Both the books raise the fundamental questions of justice, ownership, stewardship of land, the role of the government, power, aristocracy, and the very foundations of the capitalist society. Steinbeck a master story teller, thus through the presentation and lay out of his characters is immediately able to gain his audience’s sympathy, not only for the story presented but also for the entire era of repression and disillusionment of the labor force around the world.

They discuss the physical features of America in the 1930’s when no matter stuck in the era of Great Depression, even the crop lands of the country were drying up, leaving the shear holders and the farmers out of job. Thus, the lands were becoming profit less and the tenants could not even grow enough to fulfill their own family’s needs. The government in order to relieve people of their disastrous situation makes them dream of the Promised Land of California, with its lush green farms and lands which could support any kind of crop. However, what it had shown as fruitful turned out to be nothing but a lie, which Steinbeck states as “The Lost Paradise.”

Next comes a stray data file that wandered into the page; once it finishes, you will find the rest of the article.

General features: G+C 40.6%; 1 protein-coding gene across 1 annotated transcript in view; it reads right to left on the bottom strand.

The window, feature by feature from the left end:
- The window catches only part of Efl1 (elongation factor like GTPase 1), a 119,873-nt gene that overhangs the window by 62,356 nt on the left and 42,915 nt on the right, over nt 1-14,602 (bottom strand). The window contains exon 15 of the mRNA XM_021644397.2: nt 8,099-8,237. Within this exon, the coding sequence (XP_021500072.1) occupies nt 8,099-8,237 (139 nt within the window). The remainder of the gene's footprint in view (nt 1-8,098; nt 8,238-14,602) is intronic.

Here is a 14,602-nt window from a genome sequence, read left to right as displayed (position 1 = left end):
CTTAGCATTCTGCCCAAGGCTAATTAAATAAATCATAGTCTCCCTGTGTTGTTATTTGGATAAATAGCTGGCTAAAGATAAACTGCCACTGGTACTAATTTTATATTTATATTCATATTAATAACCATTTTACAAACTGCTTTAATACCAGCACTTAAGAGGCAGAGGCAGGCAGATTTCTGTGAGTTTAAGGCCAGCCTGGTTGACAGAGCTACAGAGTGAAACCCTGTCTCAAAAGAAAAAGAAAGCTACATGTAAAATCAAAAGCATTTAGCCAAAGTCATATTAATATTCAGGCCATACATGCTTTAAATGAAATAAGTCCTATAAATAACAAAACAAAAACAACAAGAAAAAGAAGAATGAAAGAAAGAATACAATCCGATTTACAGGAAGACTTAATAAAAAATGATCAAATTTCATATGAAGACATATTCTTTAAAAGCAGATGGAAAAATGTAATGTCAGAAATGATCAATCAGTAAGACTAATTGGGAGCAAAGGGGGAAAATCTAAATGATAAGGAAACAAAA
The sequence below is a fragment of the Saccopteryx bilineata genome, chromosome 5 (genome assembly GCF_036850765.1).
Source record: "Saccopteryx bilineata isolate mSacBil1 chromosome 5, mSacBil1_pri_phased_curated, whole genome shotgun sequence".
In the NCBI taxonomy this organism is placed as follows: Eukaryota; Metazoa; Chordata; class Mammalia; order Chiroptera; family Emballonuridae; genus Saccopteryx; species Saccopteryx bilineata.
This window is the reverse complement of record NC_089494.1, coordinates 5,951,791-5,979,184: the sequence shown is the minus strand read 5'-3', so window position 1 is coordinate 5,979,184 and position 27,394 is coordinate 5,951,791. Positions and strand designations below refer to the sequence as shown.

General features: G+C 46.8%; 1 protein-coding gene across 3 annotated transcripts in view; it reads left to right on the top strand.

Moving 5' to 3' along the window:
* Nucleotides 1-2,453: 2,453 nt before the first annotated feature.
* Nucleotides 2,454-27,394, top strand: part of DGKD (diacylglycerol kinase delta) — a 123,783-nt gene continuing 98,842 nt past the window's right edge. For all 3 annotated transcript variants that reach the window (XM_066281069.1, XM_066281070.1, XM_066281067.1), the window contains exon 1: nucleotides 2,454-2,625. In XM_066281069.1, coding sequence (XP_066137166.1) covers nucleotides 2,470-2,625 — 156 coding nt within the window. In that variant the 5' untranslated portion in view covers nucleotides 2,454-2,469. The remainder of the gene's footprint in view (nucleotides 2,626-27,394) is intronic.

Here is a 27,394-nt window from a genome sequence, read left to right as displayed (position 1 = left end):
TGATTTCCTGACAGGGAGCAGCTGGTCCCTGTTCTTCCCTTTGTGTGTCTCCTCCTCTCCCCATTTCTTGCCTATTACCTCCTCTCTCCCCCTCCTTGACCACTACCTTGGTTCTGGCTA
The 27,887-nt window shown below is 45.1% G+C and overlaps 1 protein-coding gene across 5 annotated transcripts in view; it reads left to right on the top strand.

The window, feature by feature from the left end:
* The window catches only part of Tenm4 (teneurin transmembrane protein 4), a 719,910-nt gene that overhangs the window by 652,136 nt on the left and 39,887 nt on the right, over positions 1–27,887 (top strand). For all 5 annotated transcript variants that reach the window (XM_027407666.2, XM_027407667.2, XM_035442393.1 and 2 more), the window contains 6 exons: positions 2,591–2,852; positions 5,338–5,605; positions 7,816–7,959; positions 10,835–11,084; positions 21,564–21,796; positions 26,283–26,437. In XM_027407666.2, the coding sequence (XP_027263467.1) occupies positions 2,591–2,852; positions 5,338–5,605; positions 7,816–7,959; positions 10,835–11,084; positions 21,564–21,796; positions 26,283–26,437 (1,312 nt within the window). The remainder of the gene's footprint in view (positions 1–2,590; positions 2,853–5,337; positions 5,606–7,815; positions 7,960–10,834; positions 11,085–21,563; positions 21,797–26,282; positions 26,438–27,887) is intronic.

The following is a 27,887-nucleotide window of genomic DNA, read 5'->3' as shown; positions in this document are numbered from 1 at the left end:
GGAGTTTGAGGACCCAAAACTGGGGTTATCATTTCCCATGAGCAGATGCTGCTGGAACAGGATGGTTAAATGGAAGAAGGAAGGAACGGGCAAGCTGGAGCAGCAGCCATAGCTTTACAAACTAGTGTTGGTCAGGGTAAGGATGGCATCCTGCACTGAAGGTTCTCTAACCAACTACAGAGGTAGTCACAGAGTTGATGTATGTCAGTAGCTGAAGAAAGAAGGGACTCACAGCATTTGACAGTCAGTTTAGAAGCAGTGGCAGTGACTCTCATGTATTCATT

There was defined distance and difference between the working class and the labor, and it is quite evidently shown in the novel, “Of the Mice and Men,” when George begs Lennie to be careful in front of the boss’s son who had pride accompanied to his power. As the author states,

“Lennie’s eyes were frightened. ‘I don’t want no trouble,’ he said plaintively.’Don’t let him sock me George.’ George got up and went over to Lenie’s bunk and sat down on it. ‘I hate that kinda bastard, I seen plenty of ’em. Like the old guy says, Curley don’t take no chances. He always wins. If he tangles with you Lenie we’re gonna get the can. Don’t make no mistake to that. He’s the boss’s son.’” (Steinbeck, pg 29).

A similar idea of hierarchy is also established in “Grapes of Wrath,” whereby Steinbeck establishes the fact that the greatest suffering brought to the migrants was not through bad weather conditions or the problems faced during traveling, but rather their fellow human beings brought it. The tragedy, which encapsulates the working of every society, is the difference endowed by historical, social and economical difference, which divide people into categorize of rich and poor, landowner and tenant, with the dominant bosses struggling to preserve their positions by all means.